# If $a,b\in\mathbb{Z}$, and if $a+b\sqrt{2}$ has a root in $\mathbb{Q}(\sqrt{2})$, then the root is actually in $\mathbb{Z}[\sqrt{2}]$

I'm working my way though a classical geometry book by Hartshorne right now, but this problem popped up in a section I'm reading. It is Problem 13.10 from Hartshorne's Geometry: Euclid and Beyond if you're curious.

Anyway, the problem states:

If $a,b\in\mathbb{Z}$, and if $a+b\sqrt{2}$ has a square root in $\mathbb{Q}(\sqrt{2})$, then the square root is actually in $\mathbb{Z}[\sqrt{2}]$.

I'm not super familiar with algebra, so I'm having trouble interpreting the question, but I would like to know how to solve it.

I looked up $\mathbb{Q}(\sqrt{2})$ on wikipedia, and it seems that it is the set $\{a+b\sqrt{2}\ |\ a,b\in\mathbb{Q}\}$. I couldn't find $\mathbb{Z}[\sqrt{2}]$, but I assume it is the set $\{a+b\sqrt{2}\ |\ a,b\in\mathbb{Z}\}$.

So if $a+b\sqrt{2}$ has a square root in $\mathbb{Q}(\sqrt{2})$ means there exists some $c+d\sqrt{2}\in\mathbb{Q}(\sqrt{2})$ such that $$(c+d\sqrt{2})^2=c^2+2d^2+2cd\sqrt{2}=a+b\sqrt{2}.$$ This implies (I think?) that $c^2+2d^2=a$ and $2cd=b$. If this is the correct path, is there then someway to conclude that $c$ and $d$ are in fact integers? Thanks.

By the way, is this exercise easily related to some aspect of classical geometry? It seems kind of out of the blue to me.

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If you wish to construct the diagonal of the triangle with sides $a,b\in \mathbb{Z}$, then if the diagonal is a rational multiple of $\sqrt{2}$, then it actually is an integer multiple. That's the quieckest geometrical interpretation I can think of. I have to go now, but I'll think about the actual solution of the problem when I get back. – lentic catachresis Mar 6 '11 at 20:45
@Bruno, Thanks, that's a nice way to look at it. I'd be glad to see your solution later. – yunone Mar 6 '11 at 21:21

First $\rm\ 2\: c^2\:$ times $\rm\ c^2+2\ d^2 =\: a\$ yields $\rm\ 2\: c^4 + b^2 =\: 2\: a\ c^2\$ hence $\rm\ 2\: c\in \mathbb Z\$ by the Rational Root Test.

Next $\:4\$ times $\rm\ 2\ d^2 = \:a-c^2\: \ \to\ \ 8\ d^2 = \:4\ a\ - (2\:c)^2 \in \mathbb Z\ \:$ thus $\rm\: 2\: d\in \mathbb Z\$

Finally $\rm\: 4\ a - 2\ (2\: d)^2 \:=\: (2\:c)^2\: \Rightarrow\ 2\:|\:(2\ c)^2\Rightarrow 2\: |\: 2\: c\ \Rightarrow\ c\in \mathbb Z\ \Rightarrow\ d\in \mathbb Z\quad\quad$ QED

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Thanks Bill. To see if I'm applying this correctly, in the first case, by RRT, possible rationals roots are given by $c=\pm\frac{p}{1}$ or $c=\pm\frac{p}{2}$, for $p$ a factor of $b^2$? The first implies $c$ is an integer, and the second implies $2c$ is an integer, but how do you know that $c$ equals one of these possibilities? For aren't they only possibilities, and maybe the polynomial has no rational roots? – yunone Mar 6 '11 at 22:44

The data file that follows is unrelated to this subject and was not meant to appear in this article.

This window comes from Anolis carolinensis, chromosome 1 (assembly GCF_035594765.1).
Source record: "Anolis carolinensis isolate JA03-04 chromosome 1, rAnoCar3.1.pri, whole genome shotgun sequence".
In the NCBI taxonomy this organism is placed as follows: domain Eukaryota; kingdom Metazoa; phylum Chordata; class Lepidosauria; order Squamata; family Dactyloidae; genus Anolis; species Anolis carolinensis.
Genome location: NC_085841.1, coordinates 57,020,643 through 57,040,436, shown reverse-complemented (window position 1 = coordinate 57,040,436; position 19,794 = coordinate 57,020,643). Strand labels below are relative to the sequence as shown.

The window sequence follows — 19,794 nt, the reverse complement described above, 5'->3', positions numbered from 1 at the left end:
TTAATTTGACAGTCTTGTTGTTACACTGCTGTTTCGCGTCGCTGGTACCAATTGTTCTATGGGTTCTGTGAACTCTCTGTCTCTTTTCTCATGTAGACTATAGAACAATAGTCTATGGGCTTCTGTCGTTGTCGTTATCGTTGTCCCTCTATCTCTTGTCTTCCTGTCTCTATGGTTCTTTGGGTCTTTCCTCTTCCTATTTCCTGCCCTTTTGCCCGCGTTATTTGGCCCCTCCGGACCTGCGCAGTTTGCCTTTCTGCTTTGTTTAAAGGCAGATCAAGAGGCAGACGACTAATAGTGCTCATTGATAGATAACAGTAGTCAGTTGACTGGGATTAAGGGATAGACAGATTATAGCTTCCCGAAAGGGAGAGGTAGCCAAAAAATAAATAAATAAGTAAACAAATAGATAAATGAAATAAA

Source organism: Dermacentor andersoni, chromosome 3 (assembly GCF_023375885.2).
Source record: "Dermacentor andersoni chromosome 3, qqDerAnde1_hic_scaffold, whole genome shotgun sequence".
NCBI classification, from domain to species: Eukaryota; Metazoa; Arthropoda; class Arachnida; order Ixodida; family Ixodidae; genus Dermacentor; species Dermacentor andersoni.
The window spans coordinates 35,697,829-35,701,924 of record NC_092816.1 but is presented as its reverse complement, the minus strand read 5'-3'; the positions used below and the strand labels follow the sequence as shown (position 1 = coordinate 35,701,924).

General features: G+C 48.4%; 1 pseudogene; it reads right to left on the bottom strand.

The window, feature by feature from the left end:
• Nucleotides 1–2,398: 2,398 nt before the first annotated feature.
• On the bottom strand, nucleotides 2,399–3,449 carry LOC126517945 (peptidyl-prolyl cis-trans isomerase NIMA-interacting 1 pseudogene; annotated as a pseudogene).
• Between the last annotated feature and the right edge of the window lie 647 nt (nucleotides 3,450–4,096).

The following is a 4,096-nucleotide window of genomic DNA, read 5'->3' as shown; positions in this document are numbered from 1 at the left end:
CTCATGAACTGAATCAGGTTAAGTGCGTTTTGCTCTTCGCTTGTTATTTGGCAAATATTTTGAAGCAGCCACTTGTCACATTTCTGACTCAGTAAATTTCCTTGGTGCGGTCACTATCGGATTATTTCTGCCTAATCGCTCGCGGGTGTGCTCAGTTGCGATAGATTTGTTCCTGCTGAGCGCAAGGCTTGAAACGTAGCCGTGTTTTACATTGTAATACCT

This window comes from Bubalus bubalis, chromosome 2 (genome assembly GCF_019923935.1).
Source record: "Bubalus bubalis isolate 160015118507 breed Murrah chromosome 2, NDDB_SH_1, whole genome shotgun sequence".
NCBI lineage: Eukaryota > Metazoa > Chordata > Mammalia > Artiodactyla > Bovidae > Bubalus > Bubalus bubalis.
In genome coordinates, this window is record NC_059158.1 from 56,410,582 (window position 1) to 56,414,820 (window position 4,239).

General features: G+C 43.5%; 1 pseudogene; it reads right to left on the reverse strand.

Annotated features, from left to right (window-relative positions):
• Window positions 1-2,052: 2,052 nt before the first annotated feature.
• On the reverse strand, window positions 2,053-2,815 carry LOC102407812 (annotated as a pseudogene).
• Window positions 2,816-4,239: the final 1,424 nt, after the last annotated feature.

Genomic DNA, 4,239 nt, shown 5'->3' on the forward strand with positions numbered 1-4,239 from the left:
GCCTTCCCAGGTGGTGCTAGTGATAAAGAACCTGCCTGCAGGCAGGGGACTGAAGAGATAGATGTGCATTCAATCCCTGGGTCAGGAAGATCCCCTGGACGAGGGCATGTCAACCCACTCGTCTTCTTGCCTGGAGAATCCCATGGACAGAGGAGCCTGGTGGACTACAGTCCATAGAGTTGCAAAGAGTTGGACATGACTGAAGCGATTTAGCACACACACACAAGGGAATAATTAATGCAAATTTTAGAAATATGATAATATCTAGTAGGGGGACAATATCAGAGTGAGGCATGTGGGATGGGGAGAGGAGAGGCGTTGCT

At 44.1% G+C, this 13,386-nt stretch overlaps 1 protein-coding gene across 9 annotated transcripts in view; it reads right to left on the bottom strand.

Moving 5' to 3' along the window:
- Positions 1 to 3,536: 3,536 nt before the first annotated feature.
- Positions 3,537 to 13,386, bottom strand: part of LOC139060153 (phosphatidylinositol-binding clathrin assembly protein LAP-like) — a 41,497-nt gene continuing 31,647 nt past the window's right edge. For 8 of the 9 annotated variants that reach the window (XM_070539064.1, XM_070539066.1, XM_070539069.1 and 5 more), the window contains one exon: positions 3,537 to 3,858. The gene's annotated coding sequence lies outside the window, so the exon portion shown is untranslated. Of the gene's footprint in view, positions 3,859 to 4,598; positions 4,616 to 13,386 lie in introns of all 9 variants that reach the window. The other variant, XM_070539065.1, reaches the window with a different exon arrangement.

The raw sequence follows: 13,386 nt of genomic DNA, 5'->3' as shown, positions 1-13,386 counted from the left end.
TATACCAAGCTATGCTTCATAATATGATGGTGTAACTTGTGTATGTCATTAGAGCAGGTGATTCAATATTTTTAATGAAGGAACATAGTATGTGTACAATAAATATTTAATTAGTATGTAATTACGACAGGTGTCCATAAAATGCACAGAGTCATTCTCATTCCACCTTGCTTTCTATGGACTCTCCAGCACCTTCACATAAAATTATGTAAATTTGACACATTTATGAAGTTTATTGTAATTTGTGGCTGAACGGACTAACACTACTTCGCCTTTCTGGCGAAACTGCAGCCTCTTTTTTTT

@yun: Above shows $\rm\:c\:$ is a root of $\rm\:2\ x^4 - 2\:a\ x^2 + b^2\in \mathbb Z[x]\:.\$ Since the Rational Root Test implies that the leading coefficient suffices as a denominator for every rational root, we infer $\rm\ 2\ c \in \mathbb Z\:.$ – Bill Dubuque Mar 6 '11 at 23:02
Oh ok, silly of me, of course there is a rational root since $c$ is one. Thank you, this is a nice clean answer. – yunone Mar 6 '11 at 23:07

First of all $\mathbb{Q}(\sqrt{2})$ is the smallest field containing $\mathbb{Q}$ and $\sqrt{2}$, where $\mathbb{Z}[\sqrt{2}]$ is the smallest ring containing $\mathbb{Z}$ and $\sqrt{2}$. (That is square brackets mean ring, parentheses mean field).

From what you have, I am confident you can conclude that $c$ and $d$ are integers. Here's what i would do to find it directly:

Let $c=\frac{p}{q}, d=\frac{r}{s}$ with $gcd(p,q)=1$ and $gcd(r,s)=1$. Since $cd=\frac{pr}{qs}$ is an integer, this implies that $qs$ divides $pr$ and because of the conditions $gcd(p,q)=1$ and $gcd(r,s)=1$, $qm=r$ and $sn=p$, with $n$ and $m$ integers.

And we know $a=\frac{s^2n^2}{q^2}+2\frac{q^2m^2}{s^2}=\frac{s^4n^2+2q^4m^2}{q^2s^2}$ is an integer. Hence $q^2s^2$ divides $s^4n^2+2q^4m^2$. Since $q^2$ divides the second term and the whole thing, it must divide the first term, and the same with $s^2$. But since $q^2$ and $s^2n^2$ are relatively prime, this implies $q^2$ is 1, and the same follows for $s$.

I'm fairly certain there is a cleaner way to do this using the Gauss Lemma, but this is something you can work out directly, which is also nice.

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Thanks for this answer Becca. One thing, how do you know $cd=\frac{pr}{qs}$ is an integer? I only see that $2cd$ is an integer, but what's to stop $cd$ from being something like $\frac{9}{2}$? – yunone Mar 6 '11 at 20:57
Ah, yes, I missed the 2. Well, we have that either $q$ or $s$ is even, and divide whichever one it is by 2. So for instance, if it is $q$, then $qm/2=r$. Playing with the two cases where $q$ is even or $s$ is even, I think will get you there. – Becca Winarski Mar 6 '11 at 22:34